A woman who feared she wouldn’t make it past Christmas is looking forward to her future following life-changing surgery.

Anne-Marie Fraser, 44, from Harrow Weald, suffered from gastric outlet obstruction – a condition which meant her food could not exit her stomach and enter her bowel.

Before undergoing surgery, she was confined to a wheelchair, weighed less than five stone and would spend days “curled up in a ball begging to die”.

But thanks to specialist work at Harrow’s St Mark’s Hospital, she is now on the mend and is looking forward to a “normal” Christmas at her brother’s.

“This Christmas I get to see my family and not the bottom of a bucket,” she said.

“My brother has five children and Christmas is going to be chaotic, loud and amazing.

“I am looking forward to a normal Christmas where I can eat and drink properly for the first time in ten years.”

Anne-Marie admitted that she had consigned herself to a life of misery and that she and her partner, Paul, were unsure how long she would last.

She said: “The last two years have been a nightmare. I was unable to eat or drink properly and would vomit nearly every day – I was in real trouble. I would spend three days curled up in a ball begging to die – it was hell.

“All I was surviving on was hot sweet tea, soup and morphine. Due to the weight loss and lack of energy I was in a wheelchair, stuck in my house all day.

“The only time I left was for hospital appointments. I was even too unwell to attend my brother’s wedding. It was an exciting day if I made it to the bathroom on my own.”

Alberto Isla and Anne-Marie Fraser

Watford Observer:

Her life changed when she was referred to gastrointestinal surgeon Alberto Isla, who carried out a series of tests and scans.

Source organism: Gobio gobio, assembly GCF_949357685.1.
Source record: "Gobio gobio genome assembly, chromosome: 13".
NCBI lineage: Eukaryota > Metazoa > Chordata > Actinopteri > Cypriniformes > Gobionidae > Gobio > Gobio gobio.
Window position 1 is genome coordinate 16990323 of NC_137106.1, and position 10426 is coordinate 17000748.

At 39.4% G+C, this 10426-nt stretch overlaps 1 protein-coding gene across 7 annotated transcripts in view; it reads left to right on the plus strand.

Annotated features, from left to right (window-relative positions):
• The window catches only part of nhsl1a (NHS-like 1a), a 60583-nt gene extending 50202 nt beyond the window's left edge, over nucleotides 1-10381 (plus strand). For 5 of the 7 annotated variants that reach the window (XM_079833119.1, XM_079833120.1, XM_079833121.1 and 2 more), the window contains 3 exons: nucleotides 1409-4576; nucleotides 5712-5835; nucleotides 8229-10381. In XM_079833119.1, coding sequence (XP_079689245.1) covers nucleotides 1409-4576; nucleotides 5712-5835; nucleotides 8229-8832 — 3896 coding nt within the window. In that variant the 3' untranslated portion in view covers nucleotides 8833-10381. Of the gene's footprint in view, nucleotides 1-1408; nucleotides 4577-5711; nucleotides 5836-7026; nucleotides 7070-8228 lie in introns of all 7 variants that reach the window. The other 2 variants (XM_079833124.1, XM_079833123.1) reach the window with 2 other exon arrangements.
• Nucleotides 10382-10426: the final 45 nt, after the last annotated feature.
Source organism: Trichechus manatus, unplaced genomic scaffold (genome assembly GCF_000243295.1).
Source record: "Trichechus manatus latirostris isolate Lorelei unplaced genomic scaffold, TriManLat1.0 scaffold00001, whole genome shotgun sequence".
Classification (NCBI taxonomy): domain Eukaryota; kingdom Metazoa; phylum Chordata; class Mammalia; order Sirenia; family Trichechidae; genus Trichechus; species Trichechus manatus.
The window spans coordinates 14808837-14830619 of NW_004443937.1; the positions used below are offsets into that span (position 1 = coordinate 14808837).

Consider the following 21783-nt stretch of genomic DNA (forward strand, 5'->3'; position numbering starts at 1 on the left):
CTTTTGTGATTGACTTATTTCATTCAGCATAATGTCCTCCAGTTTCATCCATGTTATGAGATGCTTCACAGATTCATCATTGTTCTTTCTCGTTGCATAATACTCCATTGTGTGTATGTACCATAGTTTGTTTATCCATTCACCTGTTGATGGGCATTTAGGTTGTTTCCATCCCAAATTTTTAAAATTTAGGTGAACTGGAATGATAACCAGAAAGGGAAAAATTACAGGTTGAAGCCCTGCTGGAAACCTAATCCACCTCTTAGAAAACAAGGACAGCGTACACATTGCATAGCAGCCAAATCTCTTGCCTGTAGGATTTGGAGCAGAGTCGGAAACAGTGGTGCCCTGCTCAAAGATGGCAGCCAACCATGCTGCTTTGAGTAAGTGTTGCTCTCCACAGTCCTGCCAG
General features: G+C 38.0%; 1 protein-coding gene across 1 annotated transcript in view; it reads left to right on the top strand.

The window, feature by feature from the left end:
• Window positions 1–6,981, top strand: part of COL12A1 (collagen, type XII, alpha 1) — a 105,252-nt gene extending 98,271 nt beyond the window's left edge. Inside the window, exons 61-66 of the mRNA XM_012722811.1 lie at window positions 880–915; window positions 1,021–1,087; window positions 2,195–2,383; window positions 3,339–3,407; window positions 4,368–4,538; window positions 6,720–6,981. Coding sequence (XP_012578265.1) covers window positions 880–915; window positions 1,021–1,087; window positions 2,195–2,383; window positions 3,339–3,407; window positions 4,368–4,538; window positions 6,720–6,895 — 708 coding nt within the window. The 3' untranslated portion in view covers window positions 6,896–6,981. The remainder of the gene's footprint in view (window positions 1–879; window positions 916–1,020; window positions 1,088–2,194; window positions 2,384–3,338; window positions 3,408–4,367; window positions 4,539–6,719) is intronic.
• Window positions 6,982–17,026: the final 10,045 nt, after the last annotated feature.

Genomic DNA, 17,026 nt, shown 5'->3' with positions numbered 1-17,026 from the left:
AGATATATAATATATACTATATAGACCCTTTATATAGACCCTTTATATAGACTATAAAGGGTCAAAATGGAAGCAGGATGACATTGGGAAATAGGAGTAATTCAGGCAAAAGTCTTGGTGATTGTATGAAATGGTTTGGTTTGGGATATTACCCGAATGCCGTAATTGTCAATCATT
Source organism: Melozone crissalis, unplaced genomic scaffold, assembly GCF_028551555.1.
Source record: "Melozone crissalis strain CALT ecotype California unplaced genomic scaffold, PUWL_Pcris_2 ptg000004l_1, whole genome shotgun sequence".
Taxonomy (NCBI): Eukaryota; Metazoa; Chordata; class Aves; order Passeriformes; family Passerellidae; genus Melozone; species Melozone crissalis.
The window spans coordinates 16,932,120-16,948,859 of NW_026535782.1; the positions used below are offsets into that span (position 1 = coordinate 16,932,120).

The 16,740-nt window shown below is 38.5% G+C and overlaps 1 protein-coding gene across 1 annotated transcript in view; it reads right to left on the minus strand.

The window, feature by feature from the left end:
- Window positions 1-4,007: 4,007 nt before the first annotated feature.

He found that when Anne-Marie ate, the food would hit her stomach but then have nowhere else to go. This caused it to swell and led to great pain and suffering for many years.

The operation at St Mark’s involved removing the diseased part of the stomach and replumbing it to the healthy bowel. Dr Isla described this as a “fairly simple solution to such a complex problem” and said it was a “great result”.

Anne-Marie expressed her gratitude to all who have helped her through such a difficult time and noted how it still felt strange to be getting better.

“The moment I woke up from surgery, I was in so much less pain. I was absolutely euphoric with the outcome.

“The day after I was literally back on my feet – my partner carried me into the hospital and I walked out,” she said.

“I cannot find a bad thing to say about anyone who I encountered. From the porters who made me smile when I was nervous, to the nurses who showed me incredible kindness and compassion and the doctors, including Dr Max Pitcher, who were so efficient, they have all been incredible.

“It’s still so novel to feel well. The fact is before the surgery I gave up on having a normal life. Now, I have a future.”